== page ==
Merchants are reporting panic buying of timber supplies - even as independent logging crews say they have logs piled up in the forest.
"What's happening now is similar to what happened with the toilet paper in supermarkets. The behaviour becomes a little bit erratic," says Jeff Tanner, GM and owner of Puke Pine Sawmill in Te Puke.
He said demand for wood was "unprecedented".
"I've never seen this since I've been in the business."
Wholesalers and construction companies are joining the call for calm.
One Coromandel home franchise owner said it was good that customers knew to go easy on home builders.
"We're all in this together. Going out and impulse buying, stripping out Placemakers, is not going to help."
For a month now builders have been ordering in advance at Bunnings Whangamata to get in a queue for supplies.
"It's a major, major problem," said manager Ted Littlejohn.
He says like all merchants, his business relies on the timber allocated to them and those coming in from the ports.
"I've had one Whangamata builder who had rung 10 merchants and no one had the product he wanted."
Littlejohn said timber materials for DIY such as fencing and decking was in shortest supply but other shortages included cavity and ceiling battens and now cladding like plywood panels.
He said to keep customers happy, merchants were not prioritising builders' accounts over other customers.
"It's just the acceleration in the building market in New Zealand, in a normal year you wouldn't see it.
"I think effectively it's a throwback from Covid, no one can leave the country so they're doing projects at home.
"It was an impact that the industry didn't see coming."
He said the supply chain began with forestry companies allocating logs to the timber mills, and he believed allocations were made based on forecasts four months ago - and did not anticipate the demand.
Tanner predicted the domestic market could expect an average 5 per cent increase in price: "quite moderate compared to the rest of the world".
He added: "There's no reason to be panicking here, but rather, instead ask what can we do with what we've got available and focus on that."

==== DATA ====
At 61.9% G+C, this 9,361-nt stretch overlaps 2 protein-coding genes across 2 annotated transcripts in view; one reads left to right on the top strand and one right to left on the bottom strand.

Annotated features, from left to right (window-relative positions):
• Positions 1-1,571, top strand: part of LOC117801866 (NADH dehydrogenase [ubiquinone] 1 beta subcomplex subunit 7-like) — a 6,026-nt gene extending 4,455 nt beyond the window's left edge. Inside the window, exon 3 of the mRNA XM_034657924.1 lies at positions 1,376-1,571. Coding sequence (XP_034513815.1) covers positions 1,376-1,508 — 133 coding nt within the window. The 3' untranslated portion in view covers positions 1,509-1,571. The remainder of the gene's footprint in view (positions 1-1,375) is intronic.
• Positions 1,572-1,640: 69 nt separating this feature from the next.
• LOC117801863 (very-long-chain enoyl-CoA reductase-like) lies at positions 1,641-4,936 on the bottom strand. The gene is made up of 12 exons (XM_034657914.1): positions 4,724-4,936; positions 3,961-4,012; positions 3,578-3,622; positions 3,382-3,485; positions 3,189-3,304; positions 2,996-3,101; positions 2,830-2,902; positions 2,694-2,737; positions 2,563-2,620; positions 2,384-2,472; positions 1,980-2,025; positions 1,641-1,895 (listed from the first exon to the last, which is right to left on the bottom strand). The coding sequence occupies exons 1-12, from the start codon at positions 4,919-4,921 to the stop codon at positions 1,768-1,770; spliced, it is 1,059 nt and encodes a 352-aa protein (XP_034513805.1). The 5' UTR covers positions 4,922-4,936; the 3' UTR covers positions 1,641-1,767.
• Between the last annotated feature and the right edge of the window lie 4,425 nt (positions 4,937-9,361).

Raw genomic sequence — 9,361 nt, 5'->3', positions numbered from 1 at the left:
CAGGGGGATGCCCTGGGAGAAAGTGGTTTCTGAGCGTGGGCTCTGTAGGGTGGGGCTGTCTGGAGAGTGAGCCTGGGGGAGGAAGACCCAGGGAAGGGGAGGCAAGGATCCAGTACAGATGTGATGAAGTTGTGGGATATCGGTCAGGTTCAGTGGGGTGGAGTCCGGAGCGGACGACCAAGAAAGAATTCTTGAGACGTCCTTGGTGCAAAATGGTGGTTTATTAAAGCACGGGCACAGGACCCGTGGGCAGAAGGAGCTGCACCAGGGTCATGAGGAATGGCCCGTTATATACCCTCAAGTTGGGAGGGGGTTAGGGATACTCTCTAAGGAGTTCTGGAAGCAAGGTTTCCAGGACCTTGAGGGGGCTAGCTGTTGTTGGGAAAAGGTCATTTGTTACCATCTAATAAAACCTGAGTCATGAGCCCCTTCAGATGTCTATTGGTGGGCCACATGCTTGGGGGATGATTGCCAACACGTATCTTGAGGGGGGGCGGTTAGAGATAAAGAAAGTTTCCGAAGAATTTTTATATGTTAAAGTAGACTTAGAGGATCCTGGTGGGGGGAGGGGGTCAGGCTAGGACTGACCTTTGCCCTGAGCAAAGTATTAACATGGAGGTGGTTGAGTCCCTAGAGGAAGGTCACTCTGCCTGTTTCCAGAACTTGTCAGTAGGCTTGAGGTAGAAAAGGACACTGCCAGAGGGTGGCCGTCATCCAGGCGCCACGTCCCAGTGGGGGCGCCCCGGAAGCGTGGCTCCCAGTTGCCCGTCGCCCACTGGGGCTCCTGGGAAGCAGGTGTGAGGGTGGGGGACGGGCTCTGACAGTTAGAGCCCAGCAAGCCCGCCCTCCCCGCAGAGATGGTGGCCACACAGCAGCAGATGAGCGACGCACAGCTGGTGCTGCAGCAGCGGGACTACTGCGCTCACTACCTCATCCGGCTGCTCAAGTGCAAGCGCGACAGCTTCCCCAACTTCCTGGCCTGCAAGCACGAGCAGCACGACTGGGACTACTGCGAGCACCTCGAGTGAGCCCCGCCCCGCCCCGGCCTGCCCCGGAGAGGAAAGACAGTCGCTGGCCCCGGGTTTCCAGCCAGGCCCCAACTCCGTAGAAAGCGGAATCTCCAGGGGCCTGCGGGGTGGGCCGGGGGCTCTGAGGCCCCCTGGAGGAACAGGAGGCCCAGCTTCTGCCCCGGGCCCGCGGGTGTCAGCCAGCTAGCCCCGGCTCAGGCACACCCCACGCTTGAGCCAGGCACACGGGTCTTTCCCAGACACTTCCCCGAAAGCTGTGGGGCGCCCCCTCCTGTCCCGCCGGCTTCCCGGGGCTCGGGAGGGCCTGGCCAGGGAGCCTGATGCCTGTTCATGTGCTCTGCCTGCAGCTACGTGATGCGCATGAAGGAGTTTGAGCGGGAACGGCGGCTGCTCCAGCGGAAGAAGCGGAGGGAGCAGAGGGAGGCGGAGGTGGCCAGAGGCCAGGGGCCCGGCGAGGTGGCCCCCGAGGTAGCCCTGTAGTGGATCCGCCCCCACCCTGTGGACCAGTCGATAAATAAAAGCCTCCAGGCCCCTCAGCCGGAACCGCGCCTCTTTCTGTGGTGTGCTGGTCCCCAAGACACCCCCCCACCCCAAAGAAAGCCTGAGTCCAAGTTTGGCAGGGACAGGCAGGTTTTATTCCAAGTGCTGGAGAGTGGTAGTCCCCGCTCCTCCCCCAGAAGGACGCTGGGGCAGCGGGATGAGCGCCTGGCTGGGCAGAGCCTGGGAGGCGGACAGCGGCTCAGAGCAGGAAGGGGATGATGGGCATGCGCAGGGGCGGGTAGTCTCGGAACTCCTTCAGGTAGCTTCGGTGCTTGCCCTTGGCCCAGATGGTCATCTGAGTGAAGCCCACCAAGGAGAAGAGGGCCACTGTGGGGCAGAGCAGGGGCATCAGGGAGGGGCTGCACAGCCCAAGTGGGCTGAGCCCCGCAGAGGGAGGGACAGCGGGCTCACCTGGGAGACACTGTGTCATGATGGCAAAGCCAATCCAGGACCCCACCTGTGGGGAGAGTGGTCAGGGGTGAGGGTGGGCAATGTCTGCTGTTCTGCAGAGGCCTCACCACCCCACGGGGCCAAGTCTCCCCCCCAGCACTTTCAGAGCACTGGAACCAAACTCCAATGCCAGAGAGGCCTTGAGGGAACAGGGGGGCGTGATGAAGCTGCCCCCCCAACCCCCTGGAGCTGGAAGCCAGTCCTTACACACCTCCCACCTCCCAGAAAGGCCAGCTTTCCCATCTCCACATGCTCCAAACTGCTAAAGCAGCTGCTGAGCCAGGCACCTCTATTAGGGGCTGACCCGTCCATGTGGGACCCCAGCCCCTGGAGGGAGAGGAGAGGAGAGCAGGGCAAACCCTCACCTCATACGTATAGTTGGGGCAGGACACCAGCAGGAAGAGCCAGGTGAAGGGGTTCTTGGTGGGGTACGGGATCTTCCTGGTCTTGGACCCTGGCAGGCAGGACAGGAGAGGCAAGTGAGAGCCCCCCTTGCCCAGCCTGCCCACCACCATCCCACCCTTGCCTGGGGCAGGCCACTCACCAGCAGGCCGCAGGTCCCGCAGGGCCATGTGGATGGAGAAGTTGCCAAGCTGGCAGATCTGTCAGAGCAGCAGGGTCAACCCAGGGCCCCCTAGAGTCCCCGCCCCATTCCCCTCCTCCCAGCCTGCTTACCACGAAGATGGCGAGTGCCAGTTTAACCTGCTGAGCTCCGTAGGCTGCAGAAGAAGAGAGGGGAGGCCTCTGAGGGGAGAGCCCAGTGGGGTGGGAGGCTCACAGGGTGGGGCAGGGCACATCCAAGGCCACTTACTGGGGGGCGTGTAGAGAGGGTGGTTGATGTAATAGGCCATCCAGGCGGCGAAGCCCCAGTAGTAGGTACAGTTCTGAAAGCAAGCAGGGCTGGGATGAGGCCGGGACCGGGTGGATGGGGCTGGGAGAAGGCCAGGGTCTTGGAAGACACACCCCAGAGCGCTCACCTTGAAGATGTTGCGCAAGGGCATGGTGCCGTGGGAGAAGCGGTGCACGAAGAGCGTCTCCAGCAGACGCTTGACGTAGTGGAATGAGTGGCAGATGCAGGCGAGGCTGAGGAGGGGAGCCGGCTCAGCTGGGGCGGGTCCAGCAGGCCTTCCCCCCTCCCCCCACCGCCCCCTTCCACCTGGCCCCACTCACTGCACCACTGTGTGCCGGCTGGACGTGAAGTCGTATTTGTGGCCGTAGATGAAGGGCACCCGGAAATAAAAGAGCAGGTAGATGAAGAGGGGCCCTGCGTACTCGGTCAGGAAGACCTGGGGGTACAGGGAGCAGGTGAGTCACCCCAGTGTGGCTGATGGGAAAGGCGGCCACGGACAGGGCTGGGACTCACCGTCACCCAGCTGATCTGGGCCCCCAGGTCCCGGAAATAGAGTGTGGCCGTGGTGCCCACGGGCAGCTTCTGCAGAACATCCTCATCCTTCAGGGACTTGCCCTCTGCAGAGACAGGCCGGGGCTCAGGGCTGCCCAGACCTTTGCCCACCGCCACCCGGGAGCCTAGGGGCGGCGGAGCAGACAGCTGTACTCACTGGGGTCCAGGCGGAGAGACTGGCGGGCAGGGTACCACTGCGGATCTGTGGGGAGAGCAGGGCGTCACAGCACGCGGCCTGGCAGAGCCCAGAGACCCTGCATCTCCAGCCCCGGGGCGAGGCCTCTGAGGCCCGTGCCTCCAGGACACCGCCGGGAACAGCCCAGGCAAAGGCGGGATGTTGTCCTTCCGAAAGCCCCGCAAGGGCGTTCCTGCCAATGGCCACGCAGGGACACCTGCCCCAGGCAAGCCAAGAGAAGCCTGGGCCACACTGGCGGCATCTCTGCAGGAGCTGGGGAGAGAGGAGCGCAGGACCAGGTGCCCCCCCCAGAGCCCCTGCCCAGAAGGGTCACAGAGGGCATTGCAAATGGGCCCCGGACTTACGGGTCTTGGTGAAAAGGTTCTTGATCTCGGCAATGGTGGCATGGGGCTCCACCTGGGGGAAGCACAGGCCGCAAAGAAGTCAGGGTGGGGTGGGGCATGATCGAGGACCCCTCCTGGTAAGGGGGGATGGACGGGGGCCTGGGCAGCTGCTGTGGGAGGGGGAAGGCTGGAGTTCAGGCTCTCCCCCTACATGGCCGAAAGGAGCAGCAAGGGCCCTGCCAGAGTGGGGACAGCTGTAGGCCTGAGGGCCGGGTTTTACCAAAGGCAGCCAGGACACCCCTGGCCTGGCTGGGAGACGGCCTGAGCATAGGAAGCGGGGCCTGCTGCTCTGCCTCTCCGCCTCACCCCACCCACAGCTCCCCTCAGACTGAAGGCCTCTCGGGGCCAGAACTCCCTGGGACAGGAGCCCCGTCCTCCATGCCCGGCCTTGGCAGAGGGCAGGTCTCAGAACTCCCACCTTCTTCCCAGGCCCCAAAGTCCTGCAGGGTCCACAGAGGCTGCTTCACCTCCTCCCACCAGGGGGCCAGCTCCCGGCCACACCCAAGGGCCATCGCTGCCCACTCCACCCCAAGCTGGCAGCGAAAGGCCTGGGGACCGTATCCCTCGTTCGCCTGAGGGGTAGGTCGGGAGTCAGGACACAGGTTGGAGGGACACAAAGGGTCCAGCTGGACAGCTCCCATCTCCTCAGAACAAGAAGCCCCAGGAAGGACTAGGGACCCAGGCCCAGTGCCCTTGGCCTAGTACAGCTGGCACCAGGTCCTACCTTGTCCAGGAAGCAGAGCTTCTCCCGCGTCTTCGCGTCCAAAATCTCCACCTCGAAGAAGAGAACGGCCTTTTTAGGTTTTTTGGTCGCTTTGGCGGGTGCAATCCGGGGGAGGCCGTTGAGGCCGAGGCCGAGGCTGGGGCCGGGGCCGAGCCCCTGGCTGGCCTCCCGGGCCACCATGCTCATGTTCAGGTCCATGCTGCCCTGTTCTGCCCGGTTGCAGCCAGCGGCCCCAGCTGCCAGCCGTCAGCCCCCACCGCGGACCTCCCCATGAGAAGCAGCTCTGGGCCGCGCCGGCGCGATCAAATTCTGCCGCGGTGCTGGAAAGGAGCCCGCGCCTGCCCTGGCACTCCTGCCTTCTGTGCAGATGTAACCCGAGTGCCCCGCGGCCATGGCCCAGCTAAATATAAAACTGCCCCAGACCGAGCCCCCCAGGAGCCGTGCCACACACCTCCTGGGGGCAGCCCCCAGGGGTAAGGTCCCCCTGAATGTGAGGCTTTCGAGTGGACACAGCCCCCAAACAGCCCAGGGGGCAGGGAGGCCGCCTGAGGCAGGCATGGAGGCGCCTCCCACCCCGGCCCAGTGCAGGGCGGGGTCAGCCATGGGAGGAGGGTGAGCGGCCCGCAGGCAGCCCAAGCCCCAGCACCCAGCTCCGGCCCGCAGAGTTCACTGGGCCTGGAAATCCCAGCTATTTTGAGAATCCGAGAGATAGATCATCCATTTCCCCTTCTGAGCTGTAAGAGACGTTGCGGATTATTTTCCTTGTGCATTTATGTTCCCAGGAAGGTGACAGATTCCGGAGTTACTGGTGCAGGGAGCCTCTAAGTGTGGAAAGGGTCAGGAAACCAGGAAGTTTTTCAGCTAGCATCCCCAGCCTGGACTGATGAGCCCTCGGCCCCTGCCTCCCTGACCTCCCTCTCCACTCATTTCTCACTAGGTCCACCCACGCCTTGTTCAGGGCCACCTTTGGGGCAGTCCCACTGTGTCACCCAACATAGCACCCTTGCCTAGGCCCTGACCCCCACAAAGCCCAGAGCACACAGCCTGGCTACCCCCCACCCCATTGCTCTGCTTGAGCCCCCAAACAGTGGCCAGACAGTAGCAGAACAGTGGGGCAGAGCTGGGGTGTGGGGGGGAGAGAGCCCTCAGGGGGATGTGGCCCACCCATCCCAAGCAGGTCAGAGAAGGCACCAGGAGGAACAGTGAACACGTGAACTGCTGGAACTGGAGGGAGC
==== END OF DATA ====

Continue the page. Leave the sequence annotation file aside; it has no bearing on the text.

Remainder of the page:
He said the company was "very focused" on domestic customers and was not exporting more despite prices being driven up overseas.
Tanner said the US market normally pays US$300 for 1000 feet (305m) of board. It has now soared to more than US$10,000 per 1000 feet.
"It's not as radical as that everywhere but at the top end there's a 70 per cent increase in Asia. There's shortages of wood everywhere. People are prepared to pay what it takes to get something in the door.
"A lot of it is Covid-triggered DIY, the housing crisis that was there before Covid and globally there's massive demand for wood."
Bigger forestry corporates practised sustainable harvesting to ensure forests were not overcut, but smaller wood lot owners with 30 years invested in a plantation are trying to get the best return they can.
They must log now before the rains hit and access becomes difficult.
Logging crews are working full throttle and have an abundance of timber they can't get to the processing facilities fast enough.
The Puke Pine Sawmill was also operating 5am to midnight Monday to Friday and working Saturday mornings and could not keep up.
The company has 185 staff and is the second biggest employer in Te Puke.
Part of the challenge was a shortage of labour - unskilled and skilled - with the kiwifruit industry in Te Puke soaking up workers.
The fruit and timber industry also clash with their shared need for trucks, which was partly holding up supply to mills.
It is coming into peak harvest season for kiwifruit in Te Puke and the Bay of Plenty, while in the fruit bowl of New Zealand, Hawke's Bay, the season was peaking for apples.
Smaller timber harvesting companies say truck drivers are being poached to meet the demand for the fruit harvest.
"We're down 16 logging trucks just in our little area," said Blain Cox, owner of Cox Forestry Services Ltd in the Hawke's Bay.
Cox said he'd never worked as hard in his life than since Covid-19 hit.
"Forestry cutting crews at the moment have the throttle wide open and I can cut as much as I can. Logging crews have an abundance of timber cut out in the forest and can't get it to the processing facilities fast enough. Who is going to cart that wood and where is the extra wharf space?"
Chris Peak, chief of customer solutions at Mitre 10, said the company received advice from CHH Woodproducts that it cannot supply structural timber for the foreseeable future, and said it was an industry-wide issue.
"We have multiple and long-standing supplier and partner relationships and will be working hard to ensure we can continue to supply our customers with their structural timber needs."
The effects had not been felt at Mitre 10 Mega Waihi. The store had had inquiries from builders concerned about the announcement but the store wasn't experiencing any panic buying and believed it could meet needs for the foreseeable future.